Syrian anti-regime demonstrators called for permanent sit-ins across the country on Tuesday, after a government ultimatum expired and more than 1,000 people had been arrested in a two-day security sweep, according to human rights organisations.
AFP - Anti-regime protesters called for permanent sit-ins across Syria from Tuesday as the authorities were reported to have arrested more than 1,000 people in their latest crackdown on demonstrations.
"We call on Syrians in all regions to gather from Tuesday evening in all public places to organise sit-ins which will continue day and night," said a Facebook post by the opposition Syrian Revolution 2011 website.
The call came one day into a 15-day interior ministry deadline for people who had committed "unlawful acts" to give themselves up, and as security forces rounded up activists and dissidents across the country.
It also urged Syrians to "supply information about saboteurs, terrorists and arms caches," pledging "they will be spared any subsequent legal consequences."
The ultimatum came as activists pledged fresh anti-government protests following the weekend deaths of dozens of people.
The National Organisation for Human Rights in Syria said in a statement that more than 1,000 people had been arrested in two days.
"There has been an insane intensification of arrests in towns. The authorities are arresting anyone who wants to demonstrate, especially writers, intellectuals and activists known to be demanding reform," it said.
Internationally, France said President Bashar al-Assad's government is losing legitimacy.
"A government that kills its citizens because its citizens want to express themselves and install a real democracy loses its legitimacy," Foreign Minister Alain Juppe told journalists in Paris.
Asked whether France wanted Assad to be specifically named in EU sanctions against Syria being discussed in Brussels, Alain Juppe told reporters: "France wishes so."
On Monday Juppe had warned that Assad's regime was bound to fall if it continued its bloody crackdown.
"If the regime perseveres down this path, it will fall, one day or another, but it will fall," he said.
Rami Abdel Rahman of the London-based Syrian Observatory for Human Rights said arrests were being made all the time in a nationwide crackdown, and that regime agents were armed with lists of people to be pulled in.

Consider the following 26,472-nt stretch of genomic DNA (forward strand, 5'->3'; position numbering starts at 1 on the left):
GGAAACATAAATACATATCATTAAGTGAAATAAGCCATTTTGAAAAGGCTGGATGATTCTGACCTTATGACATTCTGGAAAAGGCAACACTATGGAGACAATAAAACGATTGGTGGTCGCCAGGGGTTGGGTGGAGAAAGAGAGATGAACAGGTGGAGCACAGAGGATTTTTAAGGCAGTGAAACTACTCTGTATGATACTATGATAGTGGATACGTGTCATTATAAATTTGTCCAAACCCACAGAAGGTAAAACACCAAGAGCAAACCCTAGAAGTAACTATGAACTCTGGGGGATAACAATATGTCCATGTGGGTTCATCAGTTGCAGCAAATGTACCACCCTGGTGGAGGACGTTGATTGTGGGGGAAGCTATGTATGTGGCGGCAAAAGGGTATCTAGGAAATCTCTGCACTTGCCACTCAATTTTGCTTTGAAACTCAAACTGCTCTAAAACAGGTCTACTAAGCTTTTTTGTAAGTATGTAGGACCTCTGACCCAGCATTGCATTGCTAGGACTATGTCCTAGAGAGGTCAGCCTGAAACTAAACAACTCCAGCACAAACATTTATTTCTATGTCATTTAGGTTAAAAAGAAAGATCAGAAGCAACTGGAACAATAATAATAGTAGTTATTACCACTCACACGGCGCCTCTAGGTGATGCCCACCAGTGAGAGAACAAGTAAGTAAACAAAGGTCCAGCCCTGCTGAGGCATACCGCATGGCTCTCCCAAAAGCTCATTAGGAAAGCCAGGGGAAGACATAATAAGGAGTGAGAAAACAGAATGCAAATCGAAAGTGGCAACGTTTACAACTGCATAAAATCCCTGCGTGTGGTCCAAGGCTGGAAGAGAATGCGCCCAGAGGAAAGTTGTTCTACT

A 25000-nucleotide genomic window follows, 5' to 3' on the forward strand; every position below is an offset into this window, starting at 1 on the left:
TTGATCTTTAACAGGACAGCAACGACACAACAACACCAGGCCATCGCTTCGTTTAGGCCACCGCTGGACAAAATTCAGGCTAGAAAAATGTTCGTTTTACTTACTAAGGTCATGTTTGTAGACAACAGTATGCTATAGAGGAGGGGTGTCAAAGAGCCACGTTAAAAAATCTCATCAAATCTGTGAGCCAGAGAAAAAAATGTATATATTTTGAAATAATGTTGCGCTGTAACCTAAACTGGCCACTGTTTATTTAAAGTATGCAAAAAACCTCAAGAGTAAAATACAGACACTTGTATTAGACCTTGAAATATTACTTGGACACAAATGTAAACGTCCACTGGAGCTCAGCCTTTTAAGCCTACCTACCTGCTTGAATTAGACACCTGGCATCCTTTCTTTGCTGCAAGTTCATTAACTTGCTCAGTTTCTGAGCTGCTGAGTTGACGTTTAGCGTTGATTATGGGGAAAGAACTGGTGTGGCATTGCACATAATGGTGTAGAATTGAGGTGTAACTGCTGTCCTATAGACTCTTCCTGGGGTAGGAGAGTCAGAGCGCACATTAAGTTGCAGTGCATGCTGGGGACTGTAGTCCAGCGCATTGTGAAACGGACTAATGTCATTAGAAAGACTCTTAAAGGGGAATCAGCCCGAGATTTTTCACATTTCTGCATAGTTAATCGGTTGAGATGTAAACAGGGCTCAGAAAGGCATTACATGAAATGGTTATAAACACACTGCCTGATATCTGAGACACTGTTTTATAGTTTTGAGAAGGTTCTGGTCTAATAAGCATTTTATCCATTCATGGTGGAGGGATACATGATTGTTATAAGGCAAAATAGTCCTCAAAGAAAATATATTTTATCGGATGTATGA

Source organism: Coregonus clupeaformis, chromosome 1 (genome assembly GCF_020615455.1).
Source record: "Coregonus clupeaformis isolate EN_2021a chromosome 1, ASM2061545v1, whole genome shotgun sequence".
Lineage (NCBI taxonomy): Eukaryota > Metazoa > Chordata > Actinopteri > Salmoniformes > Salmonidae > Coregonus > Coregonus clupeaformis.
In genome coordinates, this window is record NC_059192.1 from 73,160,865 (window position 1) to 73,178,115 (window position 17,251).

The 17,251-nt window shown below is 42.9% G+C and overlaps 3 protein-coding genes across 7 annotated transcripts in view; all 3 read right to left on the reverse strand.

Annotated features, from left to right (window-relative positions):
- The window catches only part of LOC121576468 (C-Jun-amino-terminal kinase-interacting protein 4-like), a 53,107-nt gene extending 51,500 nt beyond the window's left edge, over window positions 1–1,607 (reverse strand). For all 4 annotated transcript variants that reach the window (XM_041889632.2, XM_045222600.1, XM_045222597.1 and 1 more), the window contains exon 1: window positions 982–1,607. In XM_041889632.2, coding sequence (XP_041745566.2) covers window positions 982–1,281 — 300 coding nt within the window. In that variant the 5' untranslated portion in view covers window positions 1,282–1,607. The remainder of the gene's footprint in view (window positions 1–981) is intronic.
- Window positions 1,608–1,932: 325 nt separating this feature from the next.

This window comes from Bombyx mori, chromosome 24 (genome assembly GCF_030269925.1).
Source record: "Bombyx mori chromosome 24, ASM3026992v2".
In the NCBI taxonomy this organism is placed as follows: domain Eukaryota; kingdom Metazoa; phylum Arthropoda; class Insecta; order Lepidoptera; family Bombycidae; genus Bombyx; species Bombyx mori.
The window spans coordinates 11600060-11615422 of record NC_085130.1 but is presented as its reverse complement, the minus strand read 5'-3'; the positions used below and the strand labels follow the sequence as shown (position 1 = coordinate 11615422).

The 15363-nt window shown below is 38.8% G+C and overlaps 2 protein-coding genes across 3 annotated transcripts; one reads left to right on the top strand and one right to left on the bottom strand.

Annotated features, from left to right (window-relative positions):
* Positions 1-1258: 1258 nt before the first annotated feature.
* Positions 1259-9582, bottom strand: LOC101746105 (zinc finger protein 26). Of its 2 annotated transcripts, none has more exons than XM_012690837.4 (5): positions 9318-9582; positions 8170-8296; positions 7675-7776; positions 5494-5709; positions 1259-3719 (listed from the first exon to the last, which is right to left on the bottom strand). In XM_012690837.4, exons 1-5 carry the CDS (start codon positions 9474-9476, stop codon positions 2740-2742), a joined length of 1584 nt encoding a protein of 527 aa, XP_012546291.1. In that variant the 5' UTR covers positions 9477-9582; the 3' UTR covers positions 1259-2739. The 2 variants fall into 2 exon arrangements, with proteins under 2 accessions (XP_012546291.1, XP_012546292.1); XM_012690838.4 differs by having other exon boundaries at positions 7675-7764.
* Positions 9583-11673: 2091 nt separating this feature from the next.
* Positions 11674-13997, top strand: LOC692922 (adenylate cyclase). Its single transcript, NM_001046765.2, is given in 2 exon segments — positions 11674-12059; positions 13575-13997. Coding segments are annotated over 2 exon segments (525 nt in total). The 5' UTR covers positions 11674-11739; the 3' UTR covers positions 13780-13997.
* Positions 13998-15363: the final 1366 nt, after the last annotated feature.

Activists posted footage on YouTube of protests in Homs and in the Midan district of Damascus.
"No to violence, no to sabotage, no to unemployment" read a banner at one demonstration in the Bab Sbaa quarter of Homs.
"Important arrests in Daraa today (Tuesday) and yesterday according to lists: people aged between 18 and 40 interrogated in a Daraa stadium, at least 1,000 detained," a human rights activist in Damascus said.
Daraa was reported to have water and electricity again on Tuesday, except for the Al-Omari mosque area which was the scene of clashes.
The official SANA news agency reported on Monday that 600 tonnes of flour had been delivered to Daraa, where activists had reported major shortages of food, medicine and baby milk.
A military spokesman on Monday announced the arrest of 499 people in Daraa, a week after thousands of troops backed by tanks swooped on the town to crush protests.
The spokesman also announced the deaths of two members of the security forces "as well as 10 terrorists." Eight soldiers were wounded and five gunmen waiting in ambush were arrested, the military added.
The army said it had entered Daraa on April 25 at the request of residents to rid them of "terrorist gangs" responsible for a spate of "killings and vandalism."
The international Red Cross urged Syria to immediately lift restrictions on access to casualties in Daraa.
"The violence has resulted in a large number of casualties and we fear that if the situation worsens more lives will be lost," said Marianne Gasser, head of the ICRC delegation in Damascus.
The northern Syrian port and oil terminal of Banias, another centre for protests against Assad's government, was expecting an imminent assault on Tuesday and was surrounded, activists said.
The Syrian Revolution 2011 site, a driving force behind the protests, urged Syrians to mobilise in solidarity with Daraa and all "besieged towns."
"We say to this regime: 'The court of the people will judge you'," it said.
Assad's government has persistently blamed the violence on "armed criminal gangs" and has portrayed the protest movement as a conspiracy.
The Insan human rights groups said the civilian death toll from the unprecedented demonstrations in Syria has topped 607.
Date created : 2011-05-03